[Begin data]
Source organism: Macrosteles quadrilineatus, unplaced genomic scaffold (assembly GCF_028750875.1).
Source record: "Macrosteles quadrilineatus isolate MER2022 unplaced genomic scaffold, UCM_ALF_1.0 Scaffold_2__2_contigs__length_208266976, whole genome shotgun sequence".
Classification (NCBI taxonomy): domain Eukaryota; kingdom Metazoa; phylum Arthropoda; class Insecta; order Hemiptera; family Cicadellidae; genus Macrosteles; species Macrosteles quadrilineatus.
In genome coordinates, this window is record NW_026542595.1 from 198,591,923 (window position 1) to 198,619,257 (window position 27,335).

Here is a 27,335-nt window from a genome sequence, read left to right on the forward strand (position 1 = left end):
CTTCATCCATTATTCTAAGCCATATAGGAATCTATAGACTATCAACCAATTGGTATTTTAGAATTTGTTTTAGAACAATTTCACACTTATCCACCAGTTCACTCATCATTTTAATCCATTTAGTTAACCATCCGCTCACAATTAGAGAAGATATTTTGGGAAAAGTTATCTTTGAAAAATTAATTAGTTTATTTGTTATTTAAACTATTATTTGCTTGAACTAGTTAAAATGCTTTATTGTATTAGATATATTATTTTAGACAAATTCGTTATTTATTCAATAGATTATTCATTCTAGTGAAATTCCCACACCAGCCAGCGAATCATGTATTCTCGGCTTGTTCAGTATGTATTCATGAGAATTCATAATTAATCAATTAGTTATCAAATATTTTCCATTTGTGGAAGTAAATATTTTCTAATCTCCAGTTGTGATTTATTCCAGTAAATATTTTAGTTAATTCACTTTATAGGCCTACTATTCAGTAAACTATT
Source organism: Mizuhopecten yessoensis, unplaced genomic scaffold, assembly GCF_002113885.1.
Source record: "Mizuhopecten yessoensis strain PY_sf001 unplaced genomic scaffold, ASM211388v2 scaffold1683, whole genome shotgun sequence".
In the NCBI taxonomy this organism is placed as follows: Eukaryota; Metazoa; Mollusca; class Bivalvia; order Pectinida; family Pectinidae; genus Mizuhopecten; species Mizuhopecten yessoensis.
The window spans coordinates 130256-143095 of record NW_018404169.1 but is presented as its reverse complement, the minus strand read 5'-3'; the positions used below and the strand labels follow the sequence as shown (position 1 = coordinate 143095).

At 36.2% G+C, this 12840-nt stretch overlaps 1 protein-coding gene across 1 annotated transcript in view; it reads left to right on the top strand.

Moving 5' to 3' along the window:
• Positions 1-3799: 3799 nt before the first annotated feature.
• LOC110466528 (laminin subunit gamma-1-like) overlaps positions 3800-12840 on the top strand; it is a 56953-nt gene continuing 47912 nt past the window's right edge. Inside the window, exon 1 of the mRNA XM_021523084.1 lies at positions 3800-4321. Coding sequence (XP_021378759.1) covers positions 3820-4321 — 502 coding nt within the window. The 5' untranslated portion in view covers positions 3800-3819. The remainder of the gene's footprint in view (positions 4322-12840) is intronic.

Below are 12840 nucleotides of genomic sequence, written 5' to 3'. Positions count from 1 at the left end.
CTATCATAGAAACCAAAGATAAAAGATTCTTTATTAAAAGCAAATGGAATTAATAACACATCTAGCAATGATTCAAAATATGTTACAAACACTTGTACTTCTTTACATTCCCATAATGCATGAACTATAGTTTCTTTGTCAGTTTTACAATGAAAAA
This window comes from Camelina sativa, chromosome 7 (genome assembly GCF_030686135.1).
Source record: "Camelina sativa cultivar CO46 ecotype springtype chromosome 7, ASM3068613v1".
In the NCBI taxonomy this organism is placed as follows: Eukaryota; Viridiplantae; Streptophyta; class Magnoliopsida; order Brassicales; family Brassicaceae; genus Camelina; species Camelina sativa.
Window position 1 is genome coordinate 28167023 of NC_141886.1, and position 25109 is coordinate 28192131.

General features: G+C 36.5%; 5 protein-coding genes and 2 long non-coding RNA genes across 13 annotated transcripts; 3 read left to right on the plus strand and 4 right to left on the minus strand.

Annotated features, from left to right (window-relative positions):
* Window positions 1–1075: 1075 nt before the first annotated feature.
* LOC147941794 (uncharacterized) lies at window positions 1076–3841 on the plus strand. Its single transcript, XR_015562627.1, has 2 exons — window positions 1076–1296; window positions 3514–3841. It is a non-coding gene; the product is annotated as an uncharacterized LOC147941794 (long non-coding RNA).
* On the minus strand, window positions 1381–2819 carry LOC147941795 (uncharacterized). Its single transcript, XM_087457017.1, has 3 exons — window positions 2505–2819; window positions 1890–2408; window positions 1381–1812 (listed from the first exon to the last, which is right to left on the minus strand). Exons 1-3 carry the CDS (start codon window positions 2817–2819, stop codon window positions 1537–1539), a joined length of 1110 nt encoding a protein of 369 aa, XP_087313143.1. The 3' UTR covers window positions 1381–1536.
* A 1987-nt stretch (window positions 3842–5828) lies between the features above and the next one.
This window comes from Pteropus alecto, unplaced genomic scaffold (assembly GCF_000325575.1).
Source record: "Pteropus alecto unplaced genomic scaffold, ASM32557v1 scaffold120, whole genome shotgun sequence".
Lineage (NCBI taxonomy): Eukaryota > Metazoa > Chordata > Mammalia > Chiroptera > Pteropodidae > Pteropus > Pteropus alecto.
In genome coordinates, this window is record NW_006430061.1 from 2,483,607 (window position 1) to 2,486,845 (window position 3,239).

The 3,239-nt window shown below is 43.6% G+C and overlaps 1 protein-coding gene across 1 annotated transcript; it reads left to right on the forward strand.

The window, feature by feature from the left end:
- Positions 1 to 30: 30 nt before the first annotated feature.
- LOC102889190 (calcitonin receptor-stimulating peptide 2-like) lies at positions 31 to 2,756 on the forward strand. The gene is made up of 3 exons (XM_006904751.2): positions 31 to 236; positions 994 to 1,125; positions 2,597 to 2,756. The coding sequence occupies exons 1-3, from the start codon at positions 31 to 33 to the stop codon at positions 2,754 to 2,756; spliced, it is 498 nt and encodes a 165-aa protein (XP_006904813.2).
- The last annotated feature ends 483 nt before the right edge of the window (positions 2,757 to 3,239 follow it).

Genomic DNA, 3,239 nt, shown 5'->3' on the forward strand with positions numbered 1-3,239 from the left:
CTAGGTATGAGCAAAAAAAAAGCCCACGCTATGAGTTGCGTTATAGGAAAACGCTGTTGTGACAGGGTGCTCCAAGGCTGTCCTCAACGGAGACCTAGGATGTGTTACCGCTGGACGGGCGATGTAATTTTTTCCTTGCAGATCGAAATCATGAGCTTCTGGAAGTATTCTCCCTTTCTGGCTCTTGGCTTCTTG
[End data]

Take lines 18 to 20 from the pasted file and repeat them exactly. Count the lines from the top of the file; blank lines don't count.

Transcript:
Source record: "Camelina sativa cultivar CO46 ecotype springtype chromosome 7, ASM3068613v1".
In the NCBI taxonomy this organism is placed as follows: Eukaryota; Viridiplantae; Streptophyta; class Magnoliopsida; order Brassicales; family Brassicaceae; genus Camelina; species Camelina sativa.
Window position 1 is genome coordinate 28167023 of NC_141886.1, and position 25109 is coordinate 28192131.